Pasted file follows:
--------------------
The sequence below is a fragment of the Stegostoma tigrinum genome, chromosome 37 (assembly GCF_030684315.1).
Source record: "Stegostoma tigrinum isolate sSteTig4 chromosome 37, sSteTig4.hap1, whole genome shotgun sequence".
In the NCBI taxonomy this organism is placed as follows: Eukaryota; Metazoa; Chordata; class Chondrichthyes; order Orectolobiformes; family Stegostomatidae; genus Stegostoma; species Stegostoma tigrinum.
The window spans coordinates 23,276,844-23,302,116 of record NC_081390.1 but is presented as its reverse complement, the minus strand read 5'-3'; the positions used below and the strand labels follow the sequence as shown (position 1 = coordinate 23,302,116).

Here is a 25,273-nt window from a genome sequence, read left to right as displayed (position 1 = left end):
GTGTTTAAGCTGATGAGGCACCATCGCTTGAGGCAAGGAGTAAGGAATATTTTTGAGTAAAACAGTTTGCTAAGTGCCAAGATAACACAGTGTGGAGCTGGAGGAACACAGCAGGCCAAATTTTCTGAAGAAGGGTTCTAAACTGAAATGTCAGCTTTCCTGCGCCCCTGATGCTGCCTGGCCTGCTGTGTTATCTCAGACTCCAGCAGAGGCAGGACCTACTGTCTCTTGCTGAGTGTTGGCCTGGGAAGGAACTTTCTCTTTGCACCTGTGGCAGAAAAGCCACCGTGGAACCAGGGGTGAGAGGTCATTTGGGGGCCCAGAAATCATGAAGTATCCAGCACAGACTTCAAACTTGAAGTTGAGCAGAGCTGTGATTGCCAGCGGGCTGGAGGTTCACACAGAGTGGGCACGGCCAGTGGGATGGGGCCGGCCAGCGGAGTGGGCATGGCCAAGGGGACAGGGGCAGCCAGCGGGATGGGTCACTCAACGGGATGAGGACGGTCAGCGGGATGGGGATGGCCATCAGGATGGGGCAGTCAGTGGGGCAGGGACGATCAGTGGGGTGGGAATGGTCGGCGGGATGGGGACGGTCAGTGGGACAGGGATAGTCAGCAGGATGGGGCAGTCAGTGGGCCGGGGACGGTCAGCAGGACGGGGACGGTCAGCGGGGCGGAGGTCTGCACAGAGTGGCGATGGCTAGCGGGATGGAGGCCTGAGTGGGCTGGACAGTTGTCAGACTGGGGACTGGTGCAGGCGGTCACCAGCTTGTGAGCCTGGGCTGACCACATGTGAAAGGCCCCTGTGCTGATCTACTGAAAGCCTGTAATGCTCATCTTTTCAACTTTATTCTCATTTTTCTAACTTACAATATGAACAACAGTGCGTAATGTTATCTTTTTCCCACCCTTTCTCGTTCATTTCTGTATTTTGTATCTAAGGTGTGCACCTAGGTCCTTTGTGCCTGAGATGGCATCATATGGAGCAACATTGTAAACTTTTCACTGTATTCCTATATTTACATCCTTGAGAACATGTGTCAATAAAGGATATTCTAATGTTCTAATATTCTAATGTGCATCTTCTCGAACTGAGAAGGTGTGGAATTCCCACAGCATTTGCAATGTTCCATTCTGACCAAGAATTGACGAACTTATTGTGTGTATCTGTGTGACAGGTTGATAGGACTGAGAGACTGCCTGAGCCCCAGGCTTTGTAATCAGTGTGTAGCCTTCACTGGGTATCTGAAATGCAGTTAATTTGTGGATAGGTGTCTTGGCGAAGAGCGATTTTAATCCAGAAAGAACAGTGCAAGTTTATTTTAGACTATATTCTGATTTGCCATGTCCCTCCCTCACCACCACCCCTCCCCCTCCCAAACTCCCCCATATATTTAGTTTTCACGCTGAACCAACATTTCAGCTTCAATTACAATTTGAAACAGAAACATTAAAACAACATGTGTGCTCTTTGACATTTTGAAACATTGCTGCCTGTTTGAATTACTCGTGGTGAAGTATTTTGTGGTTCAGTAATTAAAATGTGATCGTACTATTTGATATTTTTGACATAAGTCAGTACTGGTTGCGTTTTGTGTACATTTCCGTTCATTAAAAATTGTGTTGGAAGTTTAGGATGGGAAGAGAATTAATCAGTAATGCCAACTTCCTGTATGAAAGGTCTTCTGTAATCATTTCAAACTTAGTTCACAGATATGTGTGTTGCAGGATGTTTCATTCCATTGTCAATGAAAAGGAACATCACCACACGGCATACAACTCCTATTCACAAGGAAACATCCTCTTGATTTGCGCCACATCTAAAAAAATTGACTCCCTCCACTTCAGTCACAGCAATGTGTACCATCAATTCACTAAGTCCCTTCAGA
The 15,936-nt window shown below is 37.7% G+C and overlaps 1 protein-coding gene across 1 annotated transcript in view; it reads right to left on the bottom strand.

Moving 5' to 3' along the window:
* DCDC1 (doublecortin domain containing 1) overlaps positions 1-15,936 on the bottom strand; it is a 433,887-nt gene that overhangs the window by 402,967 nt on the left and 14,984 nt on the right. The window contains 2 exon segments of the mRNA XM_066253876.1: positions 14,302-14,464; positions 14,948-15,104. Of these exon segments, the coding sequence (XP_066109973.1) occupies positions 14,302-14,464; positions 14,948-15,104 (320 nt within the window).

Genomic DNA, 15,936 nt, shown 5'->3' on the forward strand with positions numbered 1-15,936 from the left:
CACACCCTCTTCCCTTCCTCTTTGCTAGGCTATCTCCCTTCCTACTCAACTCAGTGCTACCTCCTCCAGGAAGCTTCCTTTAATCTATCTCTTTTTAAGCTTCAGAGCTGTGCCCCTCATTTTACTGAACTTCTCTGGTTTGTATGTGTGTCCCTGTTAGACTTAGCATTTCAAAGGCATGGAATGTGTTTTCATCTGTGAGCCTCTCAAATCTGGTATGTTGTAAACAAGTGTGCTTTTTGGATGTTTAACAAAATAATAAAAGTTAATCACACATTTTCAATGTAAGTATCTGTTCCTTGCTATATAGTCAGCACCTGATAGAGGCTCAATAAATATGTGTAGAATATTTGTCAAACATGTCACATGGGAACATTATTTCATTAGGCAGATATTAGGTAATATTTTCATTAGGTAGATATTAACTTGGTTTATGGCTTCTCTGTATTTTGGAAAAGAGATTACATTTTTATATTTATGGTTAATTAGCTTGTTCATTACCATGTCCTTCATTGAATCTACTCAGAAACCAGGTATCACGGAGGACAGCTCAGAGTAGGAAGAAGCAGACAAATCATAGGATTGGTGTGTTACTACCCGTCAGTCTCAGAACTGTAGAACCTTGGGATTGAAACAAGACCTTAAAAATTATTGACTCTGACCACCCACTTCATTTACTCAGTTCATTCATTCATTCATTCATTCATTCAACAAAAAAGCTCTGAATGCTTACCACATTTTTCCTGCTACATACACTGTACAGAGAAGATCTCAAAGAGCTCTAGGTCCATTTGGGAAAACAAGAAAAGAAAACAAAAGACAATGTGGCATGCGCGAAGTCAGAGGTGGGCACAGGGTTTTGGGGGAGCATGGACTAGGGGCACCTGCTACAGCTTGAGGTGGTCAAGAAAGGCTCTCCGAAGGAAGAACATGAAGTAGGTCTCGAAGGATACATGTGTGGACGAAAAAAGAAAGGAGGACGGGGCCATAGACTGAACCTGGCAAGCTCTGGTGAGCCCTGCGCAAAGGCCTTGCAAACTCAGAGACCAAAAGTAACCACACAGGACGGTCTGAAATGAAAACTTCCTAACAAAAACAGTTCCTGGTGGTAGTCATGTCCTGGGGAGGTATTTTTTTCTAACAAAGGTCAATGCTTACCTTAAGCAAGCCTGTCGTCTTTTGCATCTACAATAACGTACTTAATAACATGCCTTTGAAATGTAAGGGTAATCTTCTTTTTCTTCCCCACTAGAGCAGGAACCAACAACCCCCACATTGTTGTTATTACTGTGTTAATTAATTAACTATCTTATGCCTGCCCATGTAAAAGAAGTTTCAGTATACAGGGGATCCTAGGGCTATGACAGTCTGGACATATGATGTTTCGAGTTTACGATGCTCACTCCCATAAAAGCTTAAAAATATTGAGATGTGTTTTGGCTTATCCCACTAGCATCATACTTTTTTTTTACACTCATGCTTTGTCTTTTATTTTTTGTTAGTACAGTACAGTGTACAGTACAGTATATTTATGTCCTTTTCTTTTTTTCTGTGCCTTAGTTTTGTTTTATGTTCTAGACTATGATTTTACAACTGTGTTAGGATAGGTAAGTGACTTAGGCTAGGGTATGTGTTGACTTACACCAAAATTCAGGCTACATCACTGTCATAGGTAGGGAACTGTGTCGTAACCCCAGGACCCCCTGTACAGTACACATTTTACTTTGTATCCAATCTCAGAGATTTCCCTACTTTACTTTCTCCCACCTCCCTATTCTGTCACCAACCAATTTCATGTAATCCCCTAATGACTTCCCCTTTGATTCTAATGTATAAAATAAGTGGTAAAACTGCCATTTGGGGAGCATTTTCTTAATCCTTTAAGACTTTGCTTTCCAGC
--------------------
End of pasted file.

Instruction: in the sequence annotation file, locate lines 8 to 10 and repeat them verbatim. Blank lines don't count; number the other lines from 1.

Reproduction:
Moving 5' to 3' along the window:
* DCDC1 (doublecortin domain containing 1) overlaps positions 1-15,936 on the bottom strand; it is a 433,887-nt gene that overhangs the window by 402,967 nt on the left and 14,984 nt on the right. The window contains 2 exon segments of the mRNA XM_066253876.1: positions 14,302-14,464; positions 14,948-15,104. Of these exon segments, the coding sequence (XP_066109973.1) occupies positions 14,302-14,464; positions 14,948-15,104 (320 nt within the window).

Genomic DNA, 15,936 nt, shown 5'->3' on the forward strand with positions numbered 1-15,936 from the left: